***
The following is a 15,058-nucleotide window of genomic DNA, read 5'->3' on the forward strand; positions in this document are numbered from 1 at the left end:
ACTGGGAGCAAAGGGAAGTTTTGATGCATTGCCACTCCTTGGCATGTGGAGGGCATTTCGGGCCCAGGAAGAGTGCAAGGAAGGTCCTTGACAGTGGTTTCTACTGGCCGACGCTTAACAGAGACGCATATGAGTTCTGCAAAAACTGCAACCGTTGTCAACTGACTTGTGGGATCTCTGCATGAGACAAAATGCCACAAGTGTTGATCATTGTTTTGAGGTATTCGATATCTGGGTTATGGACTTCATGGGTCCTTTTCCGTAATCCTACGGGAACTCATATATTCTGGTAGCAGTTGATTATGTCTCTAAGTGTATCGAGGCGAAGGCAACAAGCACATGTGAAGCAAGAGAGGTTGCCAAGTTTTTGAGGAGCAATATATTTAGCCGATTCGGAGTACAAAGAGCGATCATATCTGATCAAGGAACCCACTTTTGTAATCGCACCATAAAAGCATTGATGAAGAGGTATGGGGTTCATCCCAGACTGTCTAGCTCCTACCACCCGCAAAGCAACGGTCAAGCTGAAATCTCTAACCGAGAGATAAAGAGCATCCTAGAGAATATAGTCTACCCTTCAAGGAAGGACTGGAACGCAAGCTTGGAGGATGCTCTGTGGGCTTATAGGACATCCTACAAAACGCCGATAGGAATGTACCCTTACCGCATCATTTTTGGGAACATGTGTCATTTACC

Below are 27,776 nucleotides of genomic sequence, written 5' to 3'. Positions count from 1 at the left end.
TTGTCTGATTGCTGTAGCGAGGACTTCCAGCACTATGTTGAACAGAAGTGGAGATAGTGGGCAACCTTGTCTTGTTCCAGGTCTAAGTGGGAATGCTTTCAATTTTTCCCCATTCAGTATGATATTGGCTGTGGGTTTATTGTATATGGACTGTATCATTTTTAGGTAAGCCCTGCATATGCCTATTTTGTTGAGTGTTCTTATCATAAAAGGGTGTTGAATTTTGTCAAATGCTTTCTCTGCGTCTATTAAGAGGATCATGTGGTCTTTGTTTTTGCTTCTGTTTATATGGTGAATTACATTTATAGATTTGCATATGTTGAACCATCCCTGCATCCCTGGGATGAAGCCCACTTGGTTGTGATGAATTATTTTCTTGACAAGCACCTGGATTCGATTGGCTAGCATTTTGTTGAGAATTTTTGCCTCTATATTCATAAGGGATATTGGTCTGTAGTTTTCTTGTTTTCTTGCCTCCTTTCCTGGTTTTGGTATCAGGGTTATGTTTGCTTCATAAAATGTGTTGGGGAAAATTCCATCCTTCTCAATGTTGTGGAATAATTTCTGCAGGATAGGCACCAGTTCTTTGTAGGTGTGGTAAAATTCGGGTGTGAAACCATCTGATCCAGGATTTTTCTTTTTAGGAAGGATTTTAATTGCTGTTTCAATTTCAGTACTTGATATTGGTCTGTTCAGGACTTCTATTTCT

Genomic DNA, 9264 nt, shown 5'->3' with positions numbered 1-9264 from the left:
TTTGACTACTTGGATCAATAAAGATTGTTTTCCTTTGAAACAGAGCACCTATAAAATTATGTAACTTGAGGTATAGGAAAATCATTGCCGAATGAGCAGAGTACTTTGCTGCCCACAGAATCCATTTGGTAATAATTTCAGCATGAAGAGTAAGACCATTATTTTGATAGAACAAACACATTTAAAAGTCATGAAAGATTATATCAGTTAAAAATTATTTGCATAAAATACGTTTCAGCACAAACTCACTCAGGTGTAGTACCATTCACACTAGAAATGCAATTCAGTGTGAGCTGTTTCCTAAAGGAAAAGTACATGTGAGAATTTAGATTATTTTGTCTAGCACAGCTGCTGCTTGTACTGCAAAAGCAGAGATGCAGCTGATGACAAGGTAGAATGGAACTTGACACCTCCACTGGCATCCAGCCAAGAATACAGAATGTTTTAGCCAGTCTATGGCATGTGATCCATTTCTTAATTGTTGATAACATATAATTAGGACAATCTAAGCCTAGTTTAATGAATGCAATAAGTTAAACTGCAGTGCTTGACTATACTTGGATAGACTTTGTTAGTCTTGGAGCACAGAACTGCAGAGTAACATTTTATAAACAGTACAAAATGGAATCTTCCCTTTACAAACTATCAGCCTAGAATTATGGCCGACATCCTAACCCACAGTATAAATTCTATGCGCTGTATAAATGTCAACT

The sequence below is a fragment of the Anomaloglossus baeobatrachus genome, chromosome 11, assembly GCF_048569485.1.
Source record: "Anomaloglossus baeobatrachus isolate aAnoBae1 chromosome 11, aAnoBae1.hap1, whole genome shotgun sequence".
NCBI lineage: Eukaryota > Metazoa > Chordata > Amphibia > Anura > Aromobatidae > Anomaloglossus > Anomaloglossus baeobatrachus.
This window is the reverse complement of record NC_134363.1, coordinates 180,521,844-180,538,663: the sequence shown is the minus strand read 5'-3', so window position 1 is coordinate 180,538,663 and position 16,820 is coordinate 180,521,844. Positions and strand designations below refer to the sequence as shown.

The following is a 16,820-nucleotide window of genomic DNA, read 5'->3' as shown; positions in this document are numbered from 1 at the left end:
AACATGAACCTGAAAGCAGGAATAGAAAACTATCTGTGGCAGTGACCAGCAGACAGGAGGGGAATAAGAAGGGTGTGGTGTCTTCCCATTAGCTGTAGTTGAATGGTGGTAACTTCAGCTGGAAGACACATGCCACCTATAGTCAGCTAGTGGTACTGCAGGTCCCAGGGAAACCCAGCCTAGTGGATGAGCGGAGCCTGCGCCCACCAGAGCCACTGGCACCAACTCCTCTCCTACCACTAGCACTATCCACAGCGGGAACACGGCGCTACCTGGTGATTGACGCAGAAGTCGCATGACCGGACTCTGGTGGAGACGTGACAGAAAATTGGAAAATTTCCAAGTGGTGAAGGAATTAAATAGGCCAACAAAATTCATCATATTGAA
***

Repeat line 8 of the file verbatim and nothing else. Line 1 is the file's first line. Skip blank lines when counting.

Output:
Source record: "Anomaloglossus baeobatrachus isolate aAnoBae1 chromosome 11, aAnoBae1.hap1, whole genome shotgun sequence".